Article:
Why is DAM important to you?
My parents were both in the Holocaust, both in camps, and both lost their entire families. I always thought if someone could have been there to tell the story, the outcome could have been different. After earning BS and MS degrees from MIT, I took the unusual career path of becoming a photojournalist for 15 years, doing a tiny part in the story telling of our times. I covered wars and elections and Pope Trips and Shuttle launches and tragedies and Super Bowls.
I then realized I could have perhaps more impact by making systems to help other visual storytellers to create, organize, and deliver their stories better and faster.
To me DAM is the hub for storytellers: whether the story is about world events, or your company’s innovative product or service, or your non-profits good acts. The better the DAM the more creative effort storytellers can bring to their craft, and the better they can further their cause. And everyone loves to hear, and see, a well told story!
Why is this an incredibly exciting time to be in the DAM world?
We are living in the opening stages of the AI world. Roughly every 20 years a truly disruptive technology emerges, and that is happening right now.
Why now? Three things have lined up: the availability of “Big Data”, GPU’s, and Deep Learning
Big Data: we have all been doing digital imaging for a while now, and hundreds of millions of images are at everyone’s fingertips thanks to the previous disruptive technology, the Internet. That trove of data did not exist 20 years ago, and with a “training set” that huge, an AI engine can “learn” the patterns of some amazing things.
GPU: or Graphics Processing units are the chips needed to run AI applications fast enough to be useful. They also happen to handle the same kind of math in every Xbox, Nintendo, Playstation or gaming PC! As a result the cost of very, very fast GPU chips has fallen and the compute needed to make AI useful is now affordable. A GPU for a gaming PC is the rough equivalent of a Supercomputer from years ago. So we have the rise of gaming to thank for the AI age!
Deep Learning: Previously, for “intelligent” systems you had to be a domain expert and painstakingly write lots of rules for something, and since no two experts ever agree on anything, coming up with an optimum solution was rarely possible. With the Deep Learning branch of AI, you do not write the rules for a system: you flow a lot of “Big Data” through your GPU, and it detects and tunes to the patterns it sees from your training data. Those patterns may be invisible to the human eye, but if trained on enough data a Deep Learning model will recognize amazing things.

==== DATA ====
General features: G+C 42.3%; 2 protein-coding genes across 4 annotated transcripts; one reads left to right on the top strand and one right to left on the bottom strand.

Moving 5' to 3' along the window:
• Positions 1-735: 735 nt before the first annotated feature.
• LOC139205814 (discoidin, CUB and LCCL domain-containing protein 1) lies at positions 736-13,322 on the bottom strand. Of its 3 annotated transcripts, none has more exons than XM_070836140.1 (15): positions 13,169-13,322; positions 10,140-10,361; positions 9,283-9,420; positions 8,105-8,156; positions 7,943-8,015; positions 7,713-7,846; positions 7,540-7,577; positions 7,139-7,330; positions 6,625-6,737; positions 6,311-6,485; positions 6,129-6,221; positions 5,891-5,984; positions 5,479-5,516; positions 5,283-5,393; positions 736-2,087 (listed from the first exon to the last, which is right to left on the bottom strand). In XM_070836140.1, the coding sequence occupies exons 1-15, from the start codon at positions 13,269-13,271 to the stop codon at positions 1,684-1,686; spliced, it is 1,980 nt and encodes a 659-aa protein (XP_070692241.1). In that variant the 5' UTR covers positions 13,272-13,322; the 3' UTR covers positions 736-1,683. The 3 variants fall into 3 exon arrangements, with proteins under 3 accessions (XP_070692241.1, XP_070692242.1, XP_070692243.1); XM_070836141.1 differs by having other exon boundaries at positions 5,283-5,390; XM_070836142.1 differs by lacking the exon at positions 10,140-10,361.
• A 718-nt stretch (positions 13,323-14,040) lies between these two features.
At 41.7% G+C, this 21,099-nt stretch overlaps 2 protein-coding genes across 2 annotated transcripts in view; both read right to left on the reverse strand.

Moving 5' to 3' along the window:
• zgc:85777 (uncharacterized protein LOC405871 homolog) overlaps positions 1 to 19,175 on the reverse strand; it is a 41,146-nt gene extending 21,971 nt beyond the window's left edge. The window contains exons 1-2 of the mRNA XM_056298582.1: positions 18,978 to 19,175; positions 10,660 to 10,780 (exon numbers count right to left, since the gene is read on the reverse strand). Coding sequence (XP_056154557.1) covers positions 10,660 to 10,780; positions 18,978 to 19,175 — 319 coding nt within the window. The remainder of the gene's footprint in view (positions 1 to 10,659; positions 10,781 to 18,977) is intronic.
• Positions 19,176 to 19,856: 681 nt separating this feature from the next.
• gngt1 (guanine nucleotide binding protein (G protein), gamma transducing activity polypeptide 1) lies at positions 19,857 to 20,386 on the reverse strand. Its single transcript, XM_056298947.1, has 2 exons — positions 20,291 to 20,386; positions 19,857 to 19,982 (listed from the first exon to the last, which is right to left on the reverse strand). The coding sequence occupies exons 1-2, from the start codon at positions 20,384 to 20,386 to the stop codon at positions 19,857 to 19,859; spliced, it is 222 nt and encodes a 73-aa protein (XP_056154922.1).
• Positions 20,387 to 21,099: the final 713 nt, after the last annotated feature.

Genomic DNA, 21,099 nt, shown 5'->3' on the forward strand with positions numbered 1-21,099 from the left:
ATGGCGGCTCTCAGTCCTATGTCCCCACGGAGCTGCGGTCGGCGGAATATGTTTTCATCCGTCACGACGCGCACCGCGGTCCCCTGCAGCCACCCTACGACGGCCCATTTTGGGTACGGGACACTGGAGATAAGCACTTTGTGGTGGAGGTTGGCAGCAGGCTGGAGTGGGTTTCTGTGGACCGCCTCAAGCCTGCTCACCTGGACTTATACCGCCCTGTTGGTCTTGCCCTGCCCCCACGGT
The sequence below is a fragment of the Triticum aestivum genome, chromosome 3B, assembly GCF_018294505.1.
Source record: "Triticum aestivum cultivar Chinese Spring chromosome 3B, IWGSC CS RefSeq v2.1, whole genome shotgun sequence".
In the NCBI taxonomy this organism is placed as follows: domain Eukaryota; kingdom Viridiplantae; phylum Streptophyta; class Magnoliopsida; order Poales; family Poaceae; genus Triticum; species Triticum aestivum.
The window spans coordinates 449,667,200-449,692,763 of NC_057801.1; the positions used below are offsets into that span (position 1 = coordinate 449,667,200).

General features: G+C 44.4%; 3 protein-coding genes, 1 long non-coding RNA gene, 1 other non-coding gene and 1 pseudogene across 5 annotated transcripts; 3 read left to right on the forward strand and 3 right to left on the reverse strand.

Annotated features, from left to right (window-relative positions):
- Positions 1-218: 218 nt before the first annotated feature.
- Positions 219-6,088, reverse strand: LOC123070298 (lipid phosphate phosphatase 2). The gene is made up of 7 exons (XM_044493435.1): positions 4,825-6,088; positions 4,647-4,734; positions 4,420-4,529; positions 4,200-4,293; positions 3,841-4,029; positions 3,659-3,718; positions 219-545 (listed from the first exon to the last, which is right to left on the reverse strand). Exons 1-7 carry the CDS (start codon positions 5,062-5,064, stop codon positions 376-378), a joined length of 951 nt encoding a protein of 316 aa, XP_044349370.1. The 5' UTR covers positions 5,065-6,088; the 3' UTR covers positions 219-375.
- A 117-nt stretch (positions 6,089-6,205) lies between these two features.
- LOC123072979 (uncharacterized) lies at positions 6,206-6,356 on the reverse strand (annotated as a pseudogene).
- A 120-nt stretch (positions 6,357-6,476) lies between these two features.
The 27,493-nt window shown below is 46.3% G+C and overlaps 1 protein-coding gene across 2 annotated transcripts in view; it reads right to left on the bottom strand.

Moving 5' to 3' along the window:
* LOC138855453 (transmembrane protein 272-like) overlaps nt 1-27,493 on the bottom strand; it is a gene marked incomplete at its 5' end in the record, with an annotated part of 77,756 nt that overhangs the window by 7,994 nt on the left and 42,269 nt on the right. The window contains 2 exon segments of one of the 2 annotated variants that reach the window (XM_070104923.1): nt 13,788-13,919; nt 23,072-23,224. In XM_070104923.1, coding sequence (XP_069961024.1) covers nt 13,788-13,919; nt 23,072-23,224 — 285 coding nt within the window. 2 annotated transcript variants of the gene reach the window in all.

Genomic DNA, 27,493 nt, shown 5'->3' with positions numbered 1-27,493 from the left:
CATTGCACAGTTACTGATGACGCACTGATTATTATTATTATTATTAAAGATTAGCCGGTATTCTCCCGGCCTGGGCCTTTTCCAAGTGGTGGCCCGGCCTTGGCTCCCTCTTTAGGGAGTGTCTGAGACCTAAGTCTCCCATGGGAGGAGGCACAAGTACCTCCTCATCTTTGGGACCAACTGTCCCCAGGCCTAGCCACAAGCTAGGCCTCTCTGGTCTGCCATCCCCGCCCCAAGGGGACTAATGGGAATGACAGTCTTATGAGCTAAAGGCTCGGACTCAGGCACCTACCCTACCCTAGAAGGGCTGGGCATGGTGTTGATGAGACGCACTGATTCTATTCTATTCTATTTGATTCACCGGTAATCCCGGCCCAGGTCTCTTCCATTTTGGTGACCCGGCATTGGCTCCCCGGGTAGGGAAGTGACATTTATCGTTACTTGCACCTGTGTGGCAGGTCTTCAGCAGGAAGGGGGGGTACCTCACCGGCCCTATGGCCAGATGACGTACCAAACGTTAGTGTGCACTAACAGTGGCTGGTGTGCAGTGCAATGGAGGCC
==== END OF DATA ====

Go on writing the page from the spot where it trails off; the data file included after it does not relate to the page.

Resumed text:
So we have this technology, great. Now what? Well, it turns out there is no shortage of problems to solve in DAM, problems that Deep Learning and Big Data are very well suited to solve.
“This picture is close, but not right. Show me pictures that look like this one?”
“I have narrowed down the photo to use on our homepage to these 5. Which will have the most impact, will draw people in?”
“I have very little metadata in my system, can’t I find another way to search for what I need?”
And we are just getting started……
What’s the most important thing for someone new to DAM to understand about DAM?
DAM is your ticket out of chaos!
Before DAM some objects were on Harry’s hard drive, some on Sue’s, and we are not sure where the other stuff we need is. And Sue is out today, so we cannot get to that photo shoot we need for the brochure.
The first thing DAM brings is a single, centralized location for all your digital objects, what some call a “single source of truth”. Instead of having to remember who last had the photo or PDF or graphic you need, it is all in one place.
The second thing is a DAM gives you the ability to search all your objects to find just the right one, quickly and efficiently. To get the most out of conventional search you need to build a culture where everyone embraces the need to add metadata about the object, to make it discoverable later.
Finally there are input and output workflows. On input, there can be the ability to enforce adding certain metadata fields your organization feels are necessary (or the object will not be allowed to go into the DAM). Output workflows can move just the right objects instantly into your CMS system, or the Adobe Creative Suite, or other applications.
Your DAM is a key component in enabling great storytelling at your organization: if you cannot easily find and put to use great photos, videos, graphics or other objects, your cannot communicate to the world effectively!
David Tenenbaum is CEO and owner of MerlinOne. You can read more about David’s business on the MerlinOne website – https://merlinone.com and connect with him on LinkedIn – https://www.linkedin.com/in/dave-tenenbaum-9a9a031/
This interview was published in DAM News on 7th July 2021. For more DAM News interviews, see the interviews index page.Share this Article: